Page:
Creating a Memorable Guest Experience
By Larry Spelts, Vice President, Business Development
It is the guest experience that distinguishes a well-designed hotel that also becomes an award-winning hotel. The awards and accolades touted on our website are not for shameless publicity of Charlestowne Hotels but help make a point about guest experience. We are honored to be the operator of the No. 1 hotel in the U.S. according to the readers of Travel + Leisure magazine this past June, and the No. 2 in the world by the same readers.
These awards are guest driven. The independent, boutique hotels under Charlestowne Hotels’ management are not necessarily better designed and decorated than many other hotels that did not receive these same accolades, awards, or top rankings. There was something about the guest experience.
Design can help or hinder the quality of that experience. Goethe declared, “architecture is like music standing still,” and I like to follow that with composer, Ernest Bloch who said: “I have a horror of gratuitous virtuosity which leads nowhere and diverts us from the ultimate goal.” Most of us have seen design work displaying “gratuitous virtuosity diverting from the ultimate goal.” The ultimate goal being the guest experience.
This reminds me of something that was told to me early in my hospitality career: “a guest may not remember what you say, what you do, or the things that you gave them, but they will remember how they felt.” So, it is supremely important that we make our guests feel good. This same idea may be applied to design and décor. The guest may not recall the details or even the color of the walls of the room in which they slept, but they will recall how it all made them feel.
We refer to this as experiential travel. Now, essentially, all travel is an experience, so what I mean by experiential travel may best be explained with an example: the difference between eating and dining. Dining, in contrast to merely eating for sustenance, takes into account all of the senses (taste, olfactory, tactile, visual, and aural) and combines these senses with human interaction to create the dining experience.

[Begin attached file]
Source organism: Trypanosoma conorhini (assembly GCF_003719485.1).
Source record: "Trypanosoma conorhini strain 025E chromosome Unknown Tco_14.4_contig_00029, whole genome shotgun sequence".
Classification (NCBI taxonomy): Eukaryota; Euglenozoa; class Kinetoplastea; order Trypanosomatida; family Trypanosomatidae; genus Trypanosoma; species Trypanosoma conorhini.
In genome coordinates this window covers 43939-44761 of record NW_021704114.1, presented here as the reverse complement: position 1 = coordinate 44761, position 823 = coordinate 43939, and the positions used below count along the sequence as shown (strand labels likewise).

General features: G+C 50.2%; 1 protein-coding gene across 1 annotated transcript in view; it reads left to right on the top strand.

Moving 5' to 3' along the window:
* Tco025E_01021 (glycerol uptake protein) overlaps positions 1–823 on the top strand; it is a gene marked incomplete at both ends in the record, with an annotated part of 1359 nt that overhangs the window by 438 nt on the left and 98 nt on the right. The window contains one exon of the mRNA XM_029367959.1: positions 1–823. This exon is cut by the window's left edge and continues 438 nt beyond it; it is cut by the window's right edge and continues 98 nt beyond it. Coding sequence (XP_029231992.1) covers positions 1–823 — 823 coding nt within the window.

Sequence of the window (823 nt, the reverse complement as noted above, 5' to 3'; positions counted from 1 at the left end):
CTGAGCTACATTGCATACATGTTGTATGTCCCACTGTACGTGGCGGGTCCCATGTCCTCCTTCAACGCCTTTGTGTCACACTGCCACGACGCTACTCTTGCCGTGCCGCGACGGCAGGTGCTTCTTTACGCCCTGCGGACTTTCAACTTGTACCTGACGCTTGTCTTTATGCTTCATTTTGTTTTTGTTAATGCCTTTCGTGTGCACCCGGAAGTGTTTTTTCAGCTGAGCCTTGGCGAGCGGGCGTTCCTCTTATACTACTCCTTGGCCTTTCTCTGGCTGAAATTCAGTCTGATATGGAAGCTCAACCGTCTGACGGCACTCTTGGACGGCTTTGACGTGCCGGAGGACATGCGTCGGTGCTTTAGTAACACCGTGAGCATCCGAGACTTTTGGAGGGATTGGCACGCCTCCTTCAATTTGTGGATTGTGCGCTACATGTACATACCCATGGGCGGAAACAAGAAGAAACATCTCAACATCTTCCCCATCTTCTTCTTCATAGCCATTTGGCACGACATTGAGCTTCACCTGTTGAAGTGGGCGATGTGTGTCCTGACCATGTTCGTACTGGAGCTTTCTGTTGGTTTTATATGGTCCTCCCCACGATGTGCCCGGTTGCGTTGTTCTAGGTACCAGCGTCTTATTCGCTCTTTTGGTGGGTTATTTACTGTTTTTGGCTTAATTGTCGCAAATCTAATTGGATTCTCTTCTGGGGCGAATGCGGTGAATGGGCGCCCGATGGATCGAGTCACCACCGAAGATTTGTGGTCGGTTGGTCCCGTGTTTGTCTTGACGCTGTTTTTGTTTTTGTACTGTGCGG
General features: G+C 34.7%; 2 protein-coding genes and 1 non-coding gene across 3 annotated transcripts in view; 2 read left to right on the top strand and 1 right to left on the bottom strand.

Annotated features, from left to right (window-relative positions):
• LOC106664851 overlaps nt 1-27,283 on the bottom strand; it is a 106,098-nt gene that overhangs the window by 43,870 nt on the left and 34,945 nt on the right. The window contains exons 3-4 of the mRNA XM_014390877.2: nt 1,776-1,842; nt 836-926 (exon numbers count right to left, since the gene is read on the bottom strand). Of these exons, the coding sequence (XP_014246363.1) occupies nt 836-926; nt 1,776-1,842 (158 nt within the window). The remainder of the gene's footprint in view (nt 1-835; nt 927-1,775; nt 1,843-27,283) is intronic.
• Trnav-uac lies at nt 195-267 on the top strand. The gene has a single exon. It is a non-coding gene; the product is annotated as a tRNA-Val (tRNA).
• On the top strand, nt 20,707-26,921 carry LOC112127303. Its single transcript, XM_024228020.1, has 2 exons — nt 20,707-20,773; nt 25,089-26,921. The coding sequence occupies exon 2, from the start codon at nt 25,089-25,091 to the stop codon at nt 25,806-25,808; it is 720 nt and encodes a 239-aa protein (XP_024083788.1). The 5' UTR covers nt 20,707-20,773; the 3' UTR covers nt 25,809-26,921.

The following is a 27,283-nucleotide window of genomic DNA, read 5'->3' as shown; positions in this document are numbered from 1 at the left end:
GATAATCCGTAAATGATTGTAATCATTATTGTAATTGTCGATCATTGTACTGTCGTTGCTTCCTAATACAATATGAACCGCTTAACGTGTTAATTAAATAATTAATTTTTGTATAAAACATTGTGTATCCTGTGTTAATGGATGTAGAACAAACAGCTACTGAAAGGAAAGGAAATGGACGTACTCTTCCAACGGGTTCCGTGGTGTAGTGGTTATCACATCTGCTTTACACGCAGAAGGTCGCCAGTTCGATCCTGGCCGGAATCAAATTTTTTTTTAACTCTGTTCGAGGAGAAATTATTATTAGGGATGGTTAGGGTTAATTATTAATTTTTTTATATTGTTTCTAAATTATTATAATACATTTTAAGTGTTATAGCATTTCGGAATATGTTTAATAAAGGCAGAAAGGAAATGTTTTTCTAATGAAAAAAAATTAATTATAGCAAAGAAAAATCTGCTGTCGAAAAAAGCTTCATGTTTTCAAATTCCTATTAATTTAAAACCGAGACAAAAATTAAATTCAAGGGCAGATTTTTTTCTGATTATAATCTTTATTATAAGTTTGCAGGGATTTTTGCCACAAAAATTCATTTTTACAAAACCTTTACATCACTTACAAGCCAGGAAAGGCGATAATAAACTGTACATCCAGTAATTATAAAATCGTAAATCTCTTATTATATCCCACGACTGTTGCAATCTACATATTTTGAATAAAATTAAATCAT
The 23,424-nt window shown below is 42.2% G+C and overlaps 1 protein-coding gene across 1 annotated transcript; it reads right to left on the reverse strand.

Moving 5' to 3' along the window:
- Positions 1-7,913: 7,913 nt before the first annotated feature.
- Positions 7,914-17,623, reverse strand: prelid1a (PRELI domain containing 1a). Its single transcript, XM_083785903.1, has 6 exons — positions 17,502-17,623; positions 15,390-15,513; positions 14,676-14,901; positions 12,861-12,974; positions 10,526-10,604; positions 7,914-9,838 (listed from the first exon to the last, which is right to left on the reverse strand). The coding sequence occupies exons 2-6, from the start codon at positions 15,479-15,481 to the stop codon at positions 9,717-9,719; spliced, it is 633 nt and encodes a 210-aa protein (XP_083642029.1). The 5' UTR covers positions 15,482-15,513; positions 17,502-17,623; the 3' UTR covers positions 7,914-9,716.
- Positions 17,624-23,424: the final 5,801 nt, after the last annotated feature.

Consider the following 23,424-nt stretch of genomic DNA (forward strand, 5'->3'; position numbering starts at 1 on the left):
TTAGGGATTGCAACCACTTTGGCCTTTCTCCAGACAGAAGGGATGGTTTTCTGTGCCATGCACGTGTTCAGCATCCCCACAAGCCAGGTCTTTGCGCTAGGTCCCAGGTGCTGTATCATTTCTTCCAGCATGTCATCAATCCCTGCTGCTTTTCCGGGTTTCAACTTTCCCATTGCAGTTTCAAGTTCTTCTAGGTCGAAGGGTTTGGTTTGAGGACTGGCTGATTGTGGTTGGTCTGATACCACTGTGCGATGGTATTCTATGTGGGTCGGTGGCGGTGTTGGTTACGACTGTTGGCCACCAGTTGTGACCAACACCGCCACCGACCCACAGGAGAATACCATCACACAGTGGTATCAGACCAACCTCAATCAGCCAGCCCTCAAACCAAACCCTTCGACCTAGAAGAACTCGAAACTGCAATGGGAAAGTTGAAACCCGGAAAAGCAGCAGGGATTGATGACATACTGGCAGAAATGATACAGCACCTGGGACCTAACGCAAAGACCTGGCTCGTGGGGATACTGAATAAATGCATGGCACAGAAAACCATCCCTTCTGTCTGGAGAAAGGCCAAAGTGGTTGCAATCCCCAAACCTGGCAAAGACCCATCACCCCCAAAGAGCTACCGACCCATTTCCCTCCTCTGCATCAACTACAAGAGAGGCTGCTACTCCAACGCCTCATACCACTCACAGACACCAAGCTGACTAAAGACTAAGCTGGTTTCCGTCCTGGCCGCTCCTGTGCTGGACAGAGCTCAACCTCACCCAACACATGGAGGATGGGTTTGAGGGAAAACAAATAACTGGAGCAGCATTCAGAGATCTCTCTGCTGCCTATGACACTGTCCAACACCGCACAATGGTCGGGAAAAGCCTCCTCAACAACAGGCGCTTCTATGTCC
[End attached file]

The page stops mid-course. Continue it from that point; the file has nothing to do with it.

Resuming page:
As professionals who are involved in the creation of new hotels, we ask how may we thoughtfully and with specific purpose create lodging and dining experiences that arouse memorable feelings that will drive reputation, rankings, and ultimately the pricing power of a hotel and its ability to take market share and even induce demand. This question has inspired the work of researchers who ask travelers, “What makes for an experience that can do this?” Research among the demographic of travelers who prefer independent, boutique hotels, confirmed that authenticity is the number one characteristic desired by these travelers.
Existentialism has defined authenticity as the unimpeded operation of one’s true or core self in one’s daily enterprise. Existentialism philosophy describes authenticity as being a revelatory state, in which one perceives oneself, other people, and even things, in a radically new way. And, if this happens at our hotels, then this becomes the catalyst for the second and third most important characteristics for these travelers’ experience, which is discovery and wellbeing.
Discovery refers to today’s travelers’ thirst to experience and learn something new. In this age of the internet, it is easy for one to feel that one has pretty much seen it all. What is there that we can share with our guests that is new to them, that is revelatory. It may be as simple as an innovative use of a building material, the story of the artists who created the artwork, or a unique beverage or food item. Wellbeing is a result of the positive impact that the authentic experience of discovery within the revelatory experience has upon our emotional, spiritual, and physiological state. Remember, guests remember how they felt, not necessarily the details. We now understand the steps to attaining that feeling: authenticity enabling discovery, which fosters our wellbeing.
To achieve this, one must have a process. I recommend Simon Sinek’s Golden Circle process. Sinek’s Golden Circle starts with asking “why.” Let the answer to “why” lead to the “how” which leads us to the “what.” The “what” is then articulated through the design, services, and overall experience. The process of answering “why” and “how” to inform the “what” fosters authenticity and enables the creation of opportunities for discovery that contribute to our sense of wellbeing.
Authenticity, discovery, and wellbeing – these three characteristics make for an experience that creates memorable feelings that builds a hotel’s enduring success.
For more insight from Larry Spelts, see the Wall Street Journal’s November 7th story, “Boutique Hotels Spread.”